On the left, 278 pounds. On the right, 218 pounds, one year later. Still balding.

What I learned working out for a year

A year ago, I went to a good friend’s wedding. It was astounding. If you ever get the chance to go to my friends Claire and Alan’s wedding, you definitely should.

I danced for maybe an hour. I got my boogie on hardcore. Claire’s mom said I had great moves. I believe I hit on 12 of Claire’s single friends. (She will read this and text me the actual number.) I felt awesome. The whole world was fantastic.

Then came the next morning.

I could barely move. I was so out of shape that just a few hours of dancing made me feel like I got hit by a truck. Before the wedding, I had been planning for weeks to start exercising more. I bought some dumbbells, a simple weight bench, and I had a plan. I was going to start it in a few weeks, after my life slowed down a bit.

After that wedding, as me and my friends were driving back to Chicago, I decided to hell with it. I need to start exercising tomorrow.

That was a year ago. Today marks one year of me lifting weights. Here are some fun stats about the last year:

  • Went from weighing 278 pounds to 218 pounds.
  • Lost about 44 percent of my body fat, currently hovering around 20 percent.
  • Did my weight-lifting routine 152 times.
  • Went from being able to bench press 40 pounds to 160 pounds yesterday(3 sets of 6!)
  • When I started, I could barely squat 40 pounds. On Friday I squat 215 pounds (3 sets of 8!)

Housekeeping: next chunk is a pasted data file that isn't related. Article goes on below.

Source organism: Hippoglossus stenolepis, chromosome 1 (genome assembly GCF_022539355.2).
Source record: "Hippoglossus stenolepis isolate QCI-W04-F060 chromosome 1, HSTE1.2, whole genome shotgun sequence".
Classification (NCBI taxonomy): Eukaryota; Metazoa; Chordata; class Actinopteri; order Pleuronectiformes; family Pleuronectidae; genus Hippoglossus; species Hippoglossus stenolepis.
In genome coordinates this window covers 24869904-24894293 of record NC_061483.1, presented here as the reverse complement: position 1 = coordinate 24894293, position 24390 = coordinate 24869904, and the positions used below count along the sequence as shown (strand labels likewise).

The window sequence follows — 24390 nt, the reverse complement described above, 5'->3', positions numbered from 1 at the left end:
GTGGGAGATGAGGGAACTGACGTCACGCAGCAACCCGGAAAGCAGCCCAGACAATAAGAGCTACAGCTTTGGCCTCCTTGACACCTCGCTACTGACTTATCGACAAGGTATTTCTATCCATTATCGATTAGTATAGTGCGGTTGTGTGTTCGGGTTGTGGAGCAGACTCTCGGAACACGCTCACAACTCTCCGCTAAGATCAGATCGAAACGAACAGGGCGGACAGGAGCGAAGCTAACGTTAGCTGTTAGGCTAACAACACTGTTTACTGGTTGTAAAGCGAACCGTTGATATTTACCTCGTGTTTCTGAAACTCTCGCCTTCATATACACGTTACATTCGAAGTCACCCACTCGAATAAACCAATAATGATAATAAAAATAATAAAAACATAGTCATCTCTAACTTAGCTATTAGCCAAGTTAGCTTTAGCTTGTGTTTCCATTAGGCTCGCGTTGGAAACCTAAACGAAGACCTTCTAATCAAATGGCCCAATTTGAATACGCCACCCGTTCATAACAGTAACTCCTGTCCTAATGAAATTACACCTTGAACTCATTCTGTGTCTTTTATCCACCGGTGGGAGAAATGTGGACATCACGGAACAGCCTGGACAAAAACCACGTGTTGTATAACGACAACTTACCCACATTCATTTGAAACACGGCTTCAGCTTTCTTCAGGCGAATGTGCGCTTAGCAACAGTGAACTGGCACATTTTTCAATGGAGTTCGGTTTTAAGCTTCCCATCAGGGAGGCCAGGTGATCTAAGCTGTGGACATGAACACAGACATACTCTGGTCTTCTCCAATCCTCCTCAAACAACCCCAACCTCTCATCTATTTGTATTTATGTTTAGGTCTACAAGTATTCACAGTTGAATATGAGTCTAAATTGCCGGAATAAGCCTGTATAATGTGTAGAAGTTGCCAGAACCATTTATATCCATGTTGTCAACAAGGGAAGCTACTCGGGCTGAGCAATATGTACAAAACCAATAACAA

• Had a 20 inch neck. Now it’s 18.
  • Went from walking an average of 30 miles a week. Now I’m averaging 65 miles.

If you haven’t incorporated strength training into your life, it really is amazing what you’re able to accomplish just by lifting heavy things up and down.

My life is much better because I lift weights. It’s one of the best things I ever started doing. Maybe a few things I’ve learned can help you out. Because honestly, I wish I had started 10 years sooner.


Things I learned

  1. Just go do stuff. Then keep doing it.

Every other time I’d tried to get into lifting weights I became paralyzed with fear. Most magazine covers have ONE SIMPLE TRICK to help you get washboard abs. The fitness section of the most bookstores have about 782 different ideas about how to get in shape.

Everywhere I looked I found different advice. But none of them ever gave me the advice I needed: Just find a routine, any routine, and then go and do it. That’s what I did. I Googled, found a routine that I could do from my apartment with a cheap weight bench and dumbbells, and then did that, three days a week.

Next thing I knew, that workout routine became part of my life’s routine. And a year later, I’m still lifting weights, albeit a bit differently. But all that matters is I started.

2. You don’t lose weight in the gym